But the teams most likely willing to take a bigger gamble on him already cast their lot to the tune of big money to guys like Donte Moncrief (Jacksonville), Michael Crabtree (Baltimore) and Jordy Nelson (Oakland), and now is not a good time to be a 29-year-old receiver coming off three straight seasons below 850 receiving yards and with injury issues and who clearly wore out his welcome in Dallas for other reasons, as well.

So at this point, forget about spring football, don't even fret the start of training camp and wait for the market to change, because outside of teams getting quickly thin at the receiver spot, it's hard to envision suitors jumping forward now. Ask Adrian Peterson. He's going through it for the second year in a row.

Total stagnation in the safety market

I wrote weeks ago about teams basically ignoring the vast majority of the safety market, seemingly out of fear that if they signed everyone other than Eric Reid – who quickly joined Colin Kaepernick during his pregame demonstrations – than it would be totally obvious that they were just blackballing Reid. Hence, total stagnation at a position that remains stocked with quality talent. It continues to baffle the agents of guys like Kenny Vaccaro, Ron Parker, Tre Boston, Corey Graham and others.

"They are basically avoiding everyone because they're ignoring Reid," as one agent for a top safety put it. "That's exactly how I am looking at it, absolutely. Our guy hasn't done anything like that in his past and neither have most of these guys. But that's exactly what we think is going on here. They just shut the safety market down entirely, and the guy who got paid, by and large, didn't make much."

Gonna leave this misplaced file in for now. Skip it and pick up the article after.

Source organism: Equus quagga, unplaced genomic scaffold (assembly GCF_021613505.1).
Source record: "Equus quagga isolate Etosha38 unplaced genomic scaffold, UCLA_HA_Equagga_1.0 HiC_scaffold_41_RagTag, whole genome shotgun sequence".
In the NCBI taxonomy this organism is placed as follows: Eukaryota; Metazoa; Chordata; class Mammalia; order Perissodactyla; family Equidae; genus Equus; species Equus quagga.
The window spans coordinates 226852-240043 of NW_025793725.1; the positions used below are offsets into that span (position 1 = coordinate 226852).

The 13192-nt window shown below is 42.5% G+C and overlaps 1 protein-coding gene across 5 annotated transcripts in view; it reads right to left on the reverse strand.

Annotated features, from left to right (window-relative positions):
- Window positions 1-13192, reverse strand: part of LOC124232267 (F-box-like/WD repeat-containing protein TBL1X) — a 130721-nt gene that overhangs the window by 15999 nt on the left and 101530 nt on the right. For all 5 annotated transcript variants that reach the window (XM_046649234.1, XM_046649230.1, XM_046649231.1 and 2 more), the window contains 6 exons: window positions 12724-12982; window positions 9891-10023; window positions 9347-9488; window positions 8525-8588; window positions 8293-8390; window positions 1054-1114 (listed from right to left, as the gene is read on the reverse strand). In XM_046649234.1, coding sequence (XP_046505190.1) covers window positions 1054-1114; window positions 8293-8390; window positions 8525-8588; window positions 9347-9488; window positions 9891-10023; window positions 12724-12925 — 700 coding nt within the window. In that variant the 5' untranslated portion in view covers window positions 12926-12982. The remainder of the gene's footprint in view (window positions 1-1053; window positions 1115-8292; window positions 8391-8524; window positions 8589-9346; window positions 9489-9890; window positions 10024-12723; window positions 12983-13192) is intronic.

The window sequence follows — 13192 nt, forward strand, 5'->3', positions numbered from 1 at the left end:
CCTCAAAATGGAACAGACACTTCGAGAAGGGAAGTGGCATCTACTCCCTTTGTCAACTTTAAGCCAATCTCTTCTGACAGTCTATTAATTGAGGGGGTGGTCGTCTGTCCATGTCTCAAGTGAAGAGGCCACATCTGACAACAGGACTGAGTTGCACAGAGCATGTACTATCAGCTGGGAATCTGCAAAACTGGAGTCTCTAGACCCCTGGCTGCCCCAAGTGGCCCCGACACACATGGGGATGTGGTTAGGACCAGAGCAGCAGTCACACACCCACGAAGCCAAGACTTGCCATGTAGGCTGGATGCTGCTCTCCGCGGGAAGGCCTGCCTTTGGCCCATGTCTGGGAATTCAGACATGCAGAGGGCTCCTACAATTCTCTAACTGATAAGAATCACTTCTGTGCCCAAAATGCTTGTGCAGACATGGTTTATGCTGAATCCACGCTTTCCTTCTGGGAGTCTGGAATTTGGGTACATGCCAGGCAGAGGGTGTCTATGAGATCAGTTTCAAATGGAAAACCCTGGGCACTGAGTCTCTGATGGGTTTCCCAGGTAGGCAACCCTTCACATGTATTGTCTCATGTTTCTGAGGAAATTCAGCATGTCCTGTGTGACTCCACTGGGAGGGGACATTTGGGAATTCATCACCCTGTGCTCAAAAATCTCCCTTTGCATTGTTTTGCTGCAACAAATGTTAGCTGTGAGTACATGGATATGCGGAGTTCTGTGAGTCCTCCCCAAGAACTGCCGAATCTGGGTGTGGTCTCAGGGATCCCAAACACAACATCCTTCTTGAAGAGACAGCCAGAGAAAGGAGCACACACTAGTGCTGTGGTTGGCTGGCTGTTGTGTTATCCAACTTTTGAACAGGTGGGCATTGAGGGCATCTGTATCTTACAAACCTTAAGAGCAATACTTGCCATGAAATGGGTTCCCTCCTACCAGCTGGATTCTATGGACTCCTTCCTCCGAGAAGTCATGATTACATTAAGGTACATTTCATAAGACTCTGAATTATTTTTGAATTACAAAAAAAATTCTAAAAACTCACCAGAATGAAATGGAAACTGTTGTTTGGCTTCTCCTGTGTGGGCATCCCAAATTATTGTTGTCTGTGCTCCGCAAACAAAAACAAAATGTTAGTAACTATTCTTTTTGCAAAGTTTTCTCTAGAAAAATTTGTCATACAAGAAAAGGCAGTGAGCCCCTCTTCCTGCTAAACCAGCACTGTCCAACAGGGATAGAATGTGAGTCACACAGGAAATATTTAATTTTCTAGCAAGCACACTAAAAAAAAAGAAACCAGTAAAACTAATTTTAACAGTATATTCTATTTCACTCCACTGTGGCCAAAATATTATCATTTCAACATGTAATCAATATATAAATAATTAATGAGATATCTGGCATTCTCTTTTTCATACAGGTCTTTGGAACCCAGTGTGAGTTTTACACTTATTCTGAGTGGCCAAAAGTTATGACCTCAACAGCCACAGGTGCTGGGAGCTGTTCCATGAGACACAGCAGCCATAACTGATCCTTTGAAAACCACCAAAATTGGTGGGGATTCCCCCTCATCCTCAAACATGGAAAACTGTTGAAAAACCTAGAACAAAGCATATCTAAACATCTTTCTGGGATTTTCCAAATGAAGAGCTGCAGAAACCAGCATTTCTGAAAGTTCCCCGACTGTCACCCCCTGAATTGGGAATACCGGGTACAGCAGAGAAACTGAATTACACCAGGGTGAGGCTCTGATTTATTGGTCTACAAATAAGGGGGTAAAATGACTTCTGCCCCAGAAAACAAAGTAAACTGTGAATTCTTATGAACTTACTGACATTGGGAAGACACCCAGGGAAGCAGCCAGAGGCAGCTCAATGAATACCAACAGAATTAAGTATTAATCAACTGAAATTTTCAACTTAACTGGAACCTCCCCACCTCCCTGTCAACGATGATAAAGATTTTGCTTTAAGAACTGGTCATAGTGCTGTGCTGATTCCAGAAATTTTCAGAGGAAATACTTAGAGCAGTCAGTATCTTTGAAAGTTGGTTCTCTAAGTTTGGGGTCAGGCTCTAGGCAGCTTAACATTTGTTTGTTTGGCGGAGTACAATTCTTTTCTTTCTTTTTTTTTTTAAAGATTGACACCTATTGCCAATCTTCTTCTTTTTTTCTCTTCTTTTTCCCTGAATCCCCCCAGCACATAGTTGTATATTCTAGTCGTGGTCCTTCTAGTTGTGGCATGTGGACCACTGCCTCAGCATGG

Proving salary collusion is difficult at best, but the word has been thrown around in agent circles regarding parts of this year's market.

"It's the most asinine thing I've ever seen," the agent continued, "that you can tell us that this group of safeties aren't worth signing, period, at this point. And saying maybe some other guys have turned down $2M or $2.5M, but we have a pretty damn good safety and we haven't even seen money like that on the table. I know for our guy, we haven't had a contract offer at all; not one on paper and only one verbal offer, and that offer was for the league minimum with a split and no guaranteed money. So that's not even an offer; that's an insult. For these guys to have no jobs right now you can't tell me 'that's just the market.' That's BS."

More notes

  • Recently caught up at length with an agent who represents top quarterbacks and we both agreed that Aaron Rodgers is probably looking at $110M fully guaranteed over the first three years of his new contract, and that may be underselling it. I have a hard time seeing the Packers escape that reality and even harder time seeing Rodgers agree to anything less than that with two years on his current deal. The Matt Ryan and Kirk Cousins deals virtually assure it. ...
  • Reached out to a longtime CFL personnel man about Johnny Manziel's transition to the league. Suffice to say, that was a bare-bones, backup QB contract that the former Heisman Trophy winner agreed to, and his climb to actually merit playing time in 2018 could be significant. If anything, 2019 might be more of a stage for him to present himself to NFL scouts, and even that is only if everything goes well on the field and off. "They will start the other quarterback to open the season. They signed him to a bigger contract in the offseason. If he falters early then maybe Manziel gets a shot." The acclimation to the rules and larger field will take time and, regardless, the two-year contract is pretty iron clad, so no use opining anymore about the long-troubled quarterback and the NFL until 2020. I give him a lot of credit for basically playing for nothing guaranteed in Hamilton, far out of the limelight, and wish him best. But it's still going to be a long road back.